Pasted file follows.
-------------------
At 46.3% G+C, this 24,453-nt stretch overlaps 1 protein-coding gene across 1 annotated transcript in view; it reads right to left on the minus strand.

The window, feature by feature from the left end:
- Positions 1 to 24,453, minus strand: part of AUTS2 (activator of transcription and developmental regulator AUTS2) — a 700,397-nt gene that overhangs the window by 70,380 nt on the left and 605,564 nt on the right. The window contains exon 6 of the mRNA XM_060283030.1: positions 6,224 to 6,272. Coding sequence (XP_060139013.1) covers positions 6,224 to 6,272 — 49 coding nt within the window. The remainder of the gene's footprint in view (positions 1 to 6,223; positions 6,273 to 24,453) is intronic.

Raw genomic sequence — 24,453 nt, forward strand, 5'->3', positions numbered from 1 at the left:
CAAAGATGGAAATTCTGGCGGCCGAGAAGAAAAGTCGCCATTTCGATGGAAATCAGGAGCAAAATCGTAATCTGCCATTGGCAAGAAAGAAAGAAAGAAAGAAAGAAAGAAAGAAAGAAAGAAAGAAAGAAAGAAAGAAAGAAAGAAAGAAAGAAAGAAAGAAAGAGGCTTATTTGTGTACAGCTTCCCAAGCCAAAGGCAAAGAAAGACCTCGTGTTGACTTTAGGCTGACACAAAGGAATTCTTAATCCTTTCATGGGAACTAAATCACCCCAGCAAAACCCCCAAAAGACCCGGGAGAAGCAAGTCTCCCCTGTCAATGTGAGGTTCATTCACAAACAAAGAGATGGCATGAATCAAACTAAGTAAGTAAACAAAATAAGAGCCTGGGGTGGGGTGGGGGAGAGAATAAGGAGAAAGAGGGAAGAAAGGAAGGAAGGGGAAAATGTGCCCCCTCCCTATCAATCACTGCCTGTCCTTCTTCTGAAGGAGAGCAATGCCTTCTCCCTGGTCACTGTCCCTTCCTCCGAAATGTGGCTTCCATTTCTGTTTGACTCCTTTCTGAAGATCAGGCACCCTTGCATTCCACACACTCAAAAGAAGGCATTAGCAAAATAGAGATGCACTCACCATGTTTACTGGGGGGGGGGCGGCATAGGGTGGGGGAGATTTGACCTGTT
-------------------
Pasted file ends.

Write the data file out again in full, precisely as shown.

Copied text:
At 46.3% G+C, this 24,453-nt stretch overlaps 1 protein-coding gene across 1 annotated transcript in view; it reads right to left on the minus strand.

The window, feature by feature from the left end:
- Positions 1 to 24,453, minus strand: part of AUTS2 (activator of transcription and developmental regulator AUTS2) — a 700,397-nt gene that overhangs the window by 70,380 nt on the left and 605,564 nt on the right. The window contains exon 6 of the mRNA XM_060283030.1: positions 6,224 to 6,272. Coding sequence (XP_060139013.1) covers positions 6,224 to 6,272 — 49 coding nt within the window. The remainder of the gene's footprint in view (positions 1 to 6,223; positions 6,273 to 24,453) is intronic.

Raw genomic sequence — 24,453 nt, forward strand, 5'->3', positions numbered from 1 at the left:
CAAAGATGGAAATTCTGGCGGCCGAGAAGAAAAGTCGCCATTTCGATGGAAATCAGGAGCAAAATCGTAATCTGCCATTGGCAAGAAAGAAAGAAAGAAAGAAAGAAAGAAAGAAAGAAAGAAAGAAAGAAAGAAAGAAAGAAAGAAAGAAAGAAAGAAAGAAAGAGGCTTATTTGTGTACAGCTTCCCAAGCCAAAGGCAAAGAAAGACCTCGTGTTGACTTTAGGCTGACACAAAGGAATTCTTAATCCTTTCATGGGAACTAAATCACCCCAGCAAAACCCCCAAAAGACCCGGGAGAAGCAAGTCTCCCCTGTCAATGTGAGGTTCATTCACAAACAAAGAGATGGCATGAATCAAACTAAGTAAGTAAACAAAATAAGAGCCTGGGGTGGGGTGGGGGAGAGAATAAGGAGAAAGAGGGAAGAAAGGAAGGAAGGGGAAAATGTGCCCCCTCCCTATCAATCACTGCCTGTCCTTCTTCTGAAGGAGAGCAATGCCTTCTCCCTGGTCACTGTCCCTTCCTCCGAAATGTGGCTTCCATTTCTGTTTGACTCCTTTCTGAAGATCAGGCACCCTTGCATTCCACACACTCAAAAGAAGGCATTAGCAAAATAGAGATGCACTCACCATGTTTACTGGGGGGGGGGCGGCATAGGGTGGGGGAGATTTGACCTGTT